GENT, Belgium, 11-Jul-2016 — /EuropaWire/ — At Ghent University, a new technology has been developed to desalinate seawater and simultaneously generate energy. That’s a first: so far, seawater desalination consumed a lot of energy.
For every litre of water on Earth, there are only two drops of water drinkable. The rest is frozen or salt. Due to the increasing world population, one person in three will face life-threatening water shortages within ten years.
Although salt water in your glass does not sound enticing, oceans and seas are a potential source of drinking water for the future. In the Middle East, seawater has been desalinated for decades.
But there is one problem: Desalination takes a lot of energy. To transform 1000 litres of seawater into drinkable water, as much energy as the average Belgian consumes per day is required. Bio-engineer Marjolein Vanoppen investigated for her doctorate how the energy consumption of this technique can be reduced.
In order to extract salt from sea water, usually a membrane is used. “Such a membrane is a selective separation wall which lets through certain substances, and stops others,” said Vanoppen.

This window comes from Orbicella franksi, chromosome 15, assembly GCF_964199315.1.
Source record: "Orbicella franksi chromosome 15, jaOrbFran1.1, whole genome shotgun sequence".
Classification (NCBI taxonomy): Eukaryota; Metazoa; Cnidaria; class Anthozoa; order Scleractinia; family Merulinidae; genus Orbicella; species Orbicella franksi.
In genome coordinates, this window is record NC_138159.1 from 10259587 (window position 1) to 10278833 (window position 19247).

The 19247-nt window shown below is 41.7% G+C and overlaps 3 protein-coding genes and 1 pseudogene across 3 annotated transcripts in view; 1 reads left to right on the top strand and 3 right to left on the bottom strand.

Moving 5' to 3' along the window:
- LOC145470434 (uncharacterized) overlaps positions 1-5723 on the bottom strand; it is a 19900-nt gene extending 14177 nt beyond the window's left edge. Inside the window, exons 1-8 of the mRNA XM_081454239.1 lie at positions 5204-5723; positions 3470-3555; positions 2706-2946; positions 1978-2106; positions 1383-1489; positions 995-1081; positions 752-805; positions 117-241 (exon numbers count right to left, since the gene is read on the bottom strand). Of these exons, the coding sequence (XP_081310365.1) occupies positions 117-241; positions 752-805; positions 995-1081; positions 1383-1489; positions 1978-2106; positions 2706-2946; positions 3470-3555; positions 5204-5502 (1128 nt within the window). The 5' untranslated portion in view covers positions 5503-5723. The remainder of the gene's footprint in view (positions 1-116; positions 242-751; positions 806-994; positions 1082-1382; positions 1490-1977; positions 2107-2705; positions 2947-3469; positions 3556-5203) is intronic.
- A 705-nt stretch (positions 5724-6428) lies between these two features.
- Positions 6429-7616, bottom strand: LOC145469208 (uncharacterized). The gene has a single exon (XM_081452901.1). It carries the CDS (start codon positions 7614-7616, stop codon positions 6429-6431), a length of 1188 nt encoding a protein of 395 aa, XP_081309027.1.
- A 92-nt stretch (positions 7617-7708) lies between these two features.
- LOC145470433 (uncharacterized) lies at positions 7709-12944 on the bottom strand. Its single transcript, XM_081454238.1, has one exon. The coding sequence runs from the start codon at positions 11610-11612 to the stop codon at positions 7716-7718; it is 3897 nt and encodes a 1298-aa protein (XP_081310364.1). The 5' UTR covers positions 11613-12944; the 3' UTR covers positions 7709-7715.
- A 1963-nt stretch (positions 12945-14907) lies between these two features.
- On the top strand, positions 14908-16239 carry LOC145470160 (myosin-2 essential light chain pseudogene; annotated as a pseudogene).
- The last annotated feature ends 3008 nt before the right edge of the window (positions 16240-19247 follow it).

“In order to produce potable water, we use a water-selective membrane that lets through water and blocks other substances such as salt. Energy is required: the water will not just pass through the membrane. The more salt there is in the water, the more energy is needed.”
Desalinated fresh water
Vanoppen resolved the problem by bringing together salt and fresh water. “If salt water and fresh water meet, the salt will move to the freshwater. This movement releases energy, just as water which flows down from a mountain and is collected in a turbine.”
The researcher placed a salt-selective membrane in the water. That stops the water against and lets through the salt. This membrane not only generates energy, the amount of salt also decreases.
By treating seawater in this way, less energy is required to push it through a water-selective membrane.
“We gain energy in two ways,” said Vanoppen. “The salt-selective membrane generates energy, and reduces the amount of energy which is necessary to produce drinking water by reducing the amount of salt in the water.”
By reducing the energy cost, seawater desalination can be used anywhere in the world and in a more responsible manner.
Although much research is needed before this technology can be used on a large scale, the outlook is very positive, and sustainable drinking water from seawater is within reach.
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